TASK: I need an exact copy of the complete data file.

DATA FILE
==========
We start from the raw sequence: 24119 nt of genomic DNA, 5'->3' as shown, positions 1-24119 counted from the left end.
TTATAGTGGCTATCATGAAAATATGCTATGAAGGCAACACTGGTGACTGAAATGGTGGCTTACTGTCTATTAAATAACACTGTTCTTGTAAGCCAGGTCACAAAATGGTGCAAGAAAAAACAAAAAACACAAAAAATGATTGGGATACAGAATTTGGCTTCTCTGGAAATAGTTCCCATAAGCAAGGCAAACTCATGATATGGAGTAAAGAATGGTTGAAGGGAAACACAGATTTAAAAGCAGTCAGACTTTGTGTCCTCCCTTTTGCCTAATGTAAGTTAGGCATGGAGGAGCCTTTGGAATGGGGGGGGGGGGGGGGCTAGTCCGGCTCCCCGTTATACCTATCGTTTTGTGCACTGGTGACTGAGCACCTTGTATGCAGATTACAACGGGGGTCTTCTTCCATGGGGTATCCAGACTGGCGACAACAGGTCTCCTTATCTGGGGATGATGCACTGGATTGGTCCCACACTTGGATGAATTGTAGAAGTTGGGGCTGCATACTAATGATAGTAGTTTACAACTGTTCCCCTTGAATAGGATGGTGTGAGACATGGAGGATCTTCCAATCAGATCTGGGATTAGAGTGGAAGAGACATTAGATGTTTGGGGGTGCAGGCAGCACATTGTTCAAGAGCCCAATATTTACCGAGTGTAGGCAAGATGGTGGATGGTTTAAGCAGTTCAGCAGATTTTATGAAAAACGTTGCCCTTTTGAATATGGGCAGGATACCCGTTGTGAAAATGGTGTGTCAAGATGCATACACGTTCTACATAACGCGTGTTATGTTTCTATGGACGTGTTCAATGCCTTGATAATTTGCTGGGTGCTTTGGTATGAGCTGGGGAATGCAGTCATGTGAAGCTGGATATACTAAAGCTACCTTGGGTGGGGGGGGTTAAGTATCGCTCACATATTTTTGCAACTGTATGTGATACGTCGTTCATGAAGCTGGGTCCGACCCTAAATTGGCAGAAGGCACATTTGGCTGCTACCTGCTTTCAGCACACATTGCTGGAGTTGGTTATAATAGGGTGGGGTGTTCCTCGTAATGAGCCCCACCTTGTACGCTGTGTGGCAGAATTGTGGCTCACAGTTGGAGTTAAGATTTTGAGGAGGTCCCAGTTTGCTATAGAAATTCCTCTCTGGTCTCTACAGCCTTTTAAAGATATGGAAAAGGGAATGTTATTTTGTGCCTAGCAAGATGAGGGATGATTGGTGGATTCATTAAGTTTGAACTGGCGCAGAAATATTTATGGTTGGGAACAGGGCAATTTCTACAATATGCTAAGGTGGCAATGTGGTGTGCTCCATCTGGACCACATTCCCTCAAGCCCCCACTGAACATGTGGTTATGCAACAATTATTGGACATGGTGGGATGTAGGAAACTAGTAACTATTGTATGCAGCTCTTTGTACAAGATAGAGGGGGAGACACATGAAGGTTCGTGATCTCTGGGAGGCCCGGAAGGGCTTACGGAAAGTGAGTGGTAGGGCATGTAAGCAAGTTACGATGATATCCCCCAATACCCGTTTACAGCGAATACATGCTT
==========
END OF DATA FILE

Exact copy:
We start from the raw sequence: 24119 nt of genomic DNA, 5'->3' as shown, positions 1-24119 counted from the left end.
TTATAGTGGCTATCATGAAAATATGCTATGAAGGCAACACTGGTGACTGAAATGGTGGCTTACTGTCTATTAAATAACACTGTTCTTGTAAGCCAGGTCACAAAATGGTGCAAGAAAAAACAAAAAACACAAAAAATGATTGGGATACAGAATTTGGCTTCTCTGGAAATAGTTCCCATAAGCAAGGCAAACTCATGATATGGAGTAAAGAATGGTTGAAGGGAAACACAGATTTAAAAGCAGTCAGACTTTGTGTCCTCCCTTTTGCCTAATGTAAGTTAGGCATGGAGGAGCCTTTGGAATGGGGGGGGGGGGGGGGCTAGTCCGGCTCCCCGTTATACCTATCGTTTTGTGCACTGGTGACTGAGCACCTTGTATGCAGATTACAACGGGGGTCTTCTTCCATGGGGTATCCAGACTGGCGACAACAGGTCTCCTTATCTGGGGATGATGCACTGGATTGGTCCCACACTTGGATGAATTGTAGAAGTTGGGGCTGCATACTAATGATAGTAGTTTACAACTGTTCCCCTTGAATAGGATGGTGTGAGACATGGAGGATCTTCCAATCAGATCTGGGATTAGAGTGGAAGAGACATTAGATGTTTGGGGGTGCAGGCAGCACATTGTTCAAGAGCCCAATATTTACCGAGTGTAGGCAAGATGGTGGATGGTTTAAGCAGTTCAGCAGATTTTATGAAAAACGTTGCCCTTTTGAATATGGGCAGGATACCCGTTGTGAAAATGGTGTGTCAAGATGCATACACGTTCTACATAACGCGTGTTATGTTTCTATGGACGTGTTCAATGCCTTGATAATTTGCTGGGTGCTTTGGTATGAGCTGGGGAATGCAGTCATGTGAAGCTGGATATACTAAAGCTACCTTGGGTGGGGGGGGTTAAGTATCGCTCACATATTTTTGCAACTGTATGTGATACGTCGTTCATGAAGCTGGGTCCGACCCTAAATTGGCAGAAGGCACATTTGGCTGCTACCTGCTTTCAGCACACATTGCTGGAGTTGGTTATAATAGGGTGGGGTGTTCCTCGTAATGAGCCCCACCTTGTACGCTGTGTGGCAGAATTGTGGCTCACAGTTGGAGTTAAGATTTTGAGGAGGTCCCAGTTTGCTATAGAAATTCCTCTCTGGTCTCTACAGCCTTTTAAAGATATGGAAAAGGGAATGTTATTTTGTGCCTAGCAAGATGAGGGATGATTGGTGGATTCATTAAGTTTGAACTGGCGCAGAAATATTTATGGTTGGGAACAGGGCAATTTCTACAATATGCTAAGGTGGCAATGTGGTGTGCTCCATCTGGACCACATTCCCTCAAGCCCCCACTGAACATGTGGTTATGCAACAATTATTGGACATGGTGGGATGTAGGAAACTAGTAACTATTGTATGCAGCTCTTTGTACAAGATAGAGGGGGAGACACATGAAGGTTCGTGATCTCTGGGAGGCCCGGAAGGGCTTACGGAAAGTGAGTGGTAGGGCATGTAAGCAAGTTACGATGATATCCCCCAATACCCGTTTACAGCGAATACATGCTT